Who do you think should win the next Pritzker Prize?

I'm on the jury this year, and we've already decided so I really can't say.

Which buildings in the UK have you visited and been impressed by?

I liked Foster's Gherkin - Norman seems to like circles at the moment. I was at Tate Modern a few weeks ago and I found it very depressing. I'd seen the building before anybody touched it - it was so beautiful. But in the translating, the history got cleaned out. There's a legacy in old buildings you can hang on to. But they [Herzog & de Meuron] haven't done that.

The success of the Guggenheim in Bilbao has sparked an obsession with the Bilbao Effect, and yet many of the projects that have followed have failed to achieve it.

Why?

It's hard to do that.We didn't start out to do it - we started out to do a good building. It's not like instant coffee. You can't put hot water in and make it happen. I get approached a lot for those sort of projects but I'm not interested when I feel they haven't got their act together.

So what are the winning elements?

Partnership, commitment and the talent to pull it off. You have to have the talent.

Brighton and Hove are trying to copy the success of Bilbao.Do you think it will work?

It's hard to pull something off of the magnitude they are looking at. It requires a real partnership between residents and politicians.

What was the inspiration behind your Brighton scheme?

I felt a kind of urge towards the Victorian, or rather Regency, period and I thought of the Victorian women's dresses. My first sketch was of the Brighton maidens. We're the only ones proposing towers, everyone else has designed low-rise. I also liked Richard Rogers' scheme - it's polite but beautiful.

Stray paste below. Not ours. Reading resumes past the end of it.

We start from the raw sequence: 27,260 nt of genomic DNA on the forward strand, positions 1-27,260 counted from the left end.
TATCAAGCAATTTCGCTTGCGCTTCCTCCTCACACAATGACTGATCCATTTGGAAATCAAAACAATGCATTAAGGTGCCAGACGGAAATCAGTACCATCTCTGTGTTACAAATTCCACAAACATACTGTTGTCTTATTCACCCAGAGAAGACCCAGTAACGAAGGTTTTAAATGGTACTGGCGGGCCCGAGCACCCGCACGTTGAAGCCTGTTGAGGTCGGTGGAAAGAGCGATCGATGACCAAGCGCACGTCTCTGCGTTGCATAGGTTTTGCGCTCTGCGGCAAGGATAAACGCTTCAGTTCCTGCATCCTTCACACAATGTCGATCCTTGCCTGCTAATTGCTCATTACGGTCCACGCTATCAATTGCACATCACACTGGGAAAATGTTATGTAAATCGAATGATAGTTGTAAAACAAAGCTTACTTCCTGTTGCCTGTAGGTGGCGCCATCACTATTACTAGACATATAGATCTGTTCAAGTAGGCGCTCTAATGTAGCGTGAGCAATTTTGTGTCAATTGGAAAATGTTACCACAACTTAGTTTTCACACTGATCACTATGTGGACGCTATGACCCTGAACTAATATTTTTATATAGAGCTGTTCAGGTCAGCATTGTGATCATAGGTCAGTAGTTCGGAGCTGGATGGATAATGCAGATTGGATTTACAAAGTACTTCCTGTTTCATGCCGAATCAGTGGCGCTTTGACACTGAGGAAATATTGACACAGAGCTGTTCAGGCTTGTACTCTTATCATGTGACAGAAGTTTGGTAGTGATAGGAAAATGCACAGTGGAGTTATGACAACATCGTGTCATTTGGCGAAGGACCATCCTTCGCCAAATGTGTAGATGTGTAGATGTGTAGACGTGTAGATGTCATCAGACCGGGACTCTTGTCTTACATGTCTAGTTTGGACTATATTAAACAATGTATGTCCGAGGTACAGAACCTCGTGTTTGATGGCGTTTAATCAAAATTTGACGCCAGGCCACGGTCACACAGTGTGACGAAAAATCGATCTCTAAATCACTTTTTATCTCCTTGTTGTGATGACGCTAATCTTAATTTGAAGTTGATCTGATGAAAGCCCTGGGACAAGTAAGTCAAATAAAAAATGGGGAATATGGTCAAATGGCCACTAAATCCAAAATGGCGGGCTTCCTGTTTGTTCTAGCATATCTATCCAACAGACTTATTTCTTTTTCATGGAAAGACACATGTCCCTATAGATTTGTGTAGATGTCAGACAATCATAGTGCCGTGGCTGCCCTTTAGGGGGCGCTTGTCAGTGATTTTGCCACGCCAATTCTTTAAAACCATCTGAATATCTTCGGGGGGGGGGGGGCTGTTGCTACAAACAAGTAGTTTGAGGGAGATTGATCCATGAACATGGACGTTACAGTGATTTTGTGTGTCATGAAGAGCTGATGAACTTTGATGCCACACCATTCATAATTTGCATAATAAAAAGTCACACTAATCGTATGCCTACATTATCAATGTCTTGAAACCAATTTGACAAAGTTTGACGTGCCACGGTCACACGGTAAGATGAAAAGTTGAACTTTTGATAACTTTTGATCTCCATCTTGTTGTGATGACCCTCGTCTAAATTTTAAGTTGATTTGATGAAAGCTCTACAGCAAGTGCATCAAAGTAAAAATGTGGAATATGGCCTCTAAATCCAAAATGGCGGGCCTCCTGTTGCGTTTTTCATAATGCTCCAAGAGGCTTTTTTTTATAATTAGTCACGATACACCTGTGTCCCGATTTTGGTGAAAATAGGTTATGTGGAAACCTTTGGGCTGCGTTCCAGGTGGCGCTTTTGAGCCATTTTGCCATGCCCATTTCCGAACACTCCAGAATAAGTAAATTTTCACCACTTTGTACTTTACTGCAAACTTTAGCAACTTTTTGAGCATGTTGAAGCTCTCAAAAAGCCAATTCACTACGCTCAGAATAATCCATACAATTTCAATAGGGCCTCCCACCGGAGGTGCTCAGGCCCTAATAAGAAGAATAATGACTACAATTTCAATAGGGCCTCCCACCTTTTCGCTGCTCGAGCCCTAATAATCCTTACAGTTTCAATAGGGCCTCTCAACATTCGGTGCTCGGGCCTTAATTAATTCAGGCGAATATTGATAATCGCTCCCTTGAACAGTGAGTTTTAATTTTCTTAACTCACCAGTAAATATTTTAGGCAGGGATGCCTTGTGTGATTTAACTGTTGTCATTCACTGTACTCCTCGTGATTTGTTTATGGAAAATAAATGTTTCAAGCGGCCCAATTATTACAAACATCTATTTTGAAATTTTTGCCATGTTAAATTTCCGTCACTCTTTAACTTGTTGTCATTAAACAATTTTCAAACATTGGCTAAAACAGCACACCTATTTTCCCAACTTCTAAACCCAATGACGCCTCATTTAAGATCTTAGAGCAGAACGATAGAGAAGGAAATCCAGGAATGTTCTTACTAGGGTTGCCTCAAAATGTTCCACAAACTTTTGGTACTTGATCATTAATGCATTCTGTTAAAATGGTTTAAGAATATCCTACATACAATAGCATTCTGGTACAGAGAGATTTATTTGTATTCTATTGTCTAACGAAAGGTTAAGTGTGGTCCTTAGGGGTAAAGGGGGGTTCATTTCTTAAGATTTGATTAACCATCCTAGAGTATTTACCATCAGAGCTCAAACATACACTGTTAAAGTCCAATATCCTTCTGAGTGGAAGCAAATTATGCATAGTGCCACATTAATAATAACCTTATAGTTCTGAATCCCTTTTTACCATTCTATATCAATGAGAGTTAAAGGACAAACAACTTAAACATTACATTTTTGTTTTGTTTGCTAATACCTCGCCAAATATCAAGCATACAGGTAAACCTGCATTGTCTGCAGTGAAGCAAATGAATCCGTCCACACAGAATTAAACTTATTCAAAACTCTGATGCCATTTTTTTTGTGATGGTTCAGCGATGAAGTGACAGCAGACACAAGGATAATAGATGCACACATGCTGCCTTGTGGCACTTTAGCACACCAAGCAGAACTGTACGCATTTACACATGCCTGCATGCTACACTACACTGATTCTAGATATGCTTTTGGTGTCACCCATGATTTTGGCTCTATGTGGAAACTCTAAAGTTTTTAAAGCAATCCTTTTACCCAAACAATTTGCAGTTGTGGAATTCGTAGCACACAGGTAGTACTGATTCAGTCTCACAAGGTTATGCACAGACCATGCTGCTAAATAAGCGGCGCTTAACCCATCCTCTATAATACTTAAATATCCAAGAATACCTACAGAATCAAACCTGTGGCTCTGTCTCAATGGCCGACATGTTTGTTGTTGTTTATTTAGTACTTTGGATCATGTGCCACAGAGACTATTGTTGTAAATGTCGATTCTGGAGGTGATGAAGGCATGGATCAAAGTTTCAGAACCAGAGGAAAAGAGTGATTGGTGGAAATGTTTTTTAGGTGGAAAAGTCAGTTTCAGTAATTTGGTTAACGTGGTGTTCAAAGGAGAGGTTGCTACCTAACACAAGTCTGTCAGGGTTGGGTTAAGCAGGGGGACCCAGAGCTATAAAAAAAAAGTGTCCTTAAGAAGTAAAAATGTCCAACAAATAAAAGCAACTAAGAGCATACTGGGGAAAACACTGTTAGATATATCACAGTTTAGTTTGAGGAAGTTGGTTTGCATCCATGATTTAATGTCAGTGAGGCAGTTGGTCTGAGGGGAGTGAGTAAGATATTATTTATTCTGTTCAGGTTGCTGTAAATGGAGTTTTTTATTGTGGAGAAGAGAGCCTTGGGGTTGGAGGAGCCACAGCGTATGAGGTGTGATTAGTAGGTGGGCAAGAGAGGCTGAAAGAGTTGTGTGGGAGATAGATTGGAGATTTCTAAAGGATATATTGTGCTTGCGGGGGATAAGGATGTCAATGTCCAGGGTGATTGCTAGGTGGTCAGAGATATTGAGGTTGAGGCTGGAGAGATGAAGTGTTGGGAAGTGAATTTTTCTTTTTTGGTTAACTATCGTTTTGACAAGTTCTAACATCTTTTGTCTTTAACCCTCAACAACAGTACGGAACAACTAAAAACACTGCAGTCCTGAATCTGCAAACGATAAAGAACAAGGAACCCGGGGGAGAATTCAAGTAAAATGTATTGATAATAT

You've just come from Israel where you also have a new project.

It's a centre for tolerance for the Simon Wiesenthal Centre.We've just had the project approved. It will take 10 months to do the working drawings, and a couple of years to build. It's wonderful to go to Israel, and contrary to what some papers have said, I'm not scared of terrorism.When I was supposed to be too frightened to come to Britain [last month], I was actually in Kathmandu.

And you're also collaborating on a project with a very different architect, Alvaro Siza.

Yes, I brought him in to a project in Pasadena, Los Angeles. I love his work. I think the collision of thought is very powerful.

How is your work evolving? Do you plan to change direction?

I never plan things. I don't sit around and think - I did this, now I'm going to do that. If it's people I like and feel comfortable with, I do the job.

Do you have any regrets or unfulfilled ambitions?

I don't yearn for things. I just wait until someone calls me. And I don't do any promotion. It's worked so far in my life. I'm not trying to sell things - people come to you when they want you.

So will you be doing more over here in the UK?

Ifsomebody calls me, I'll come.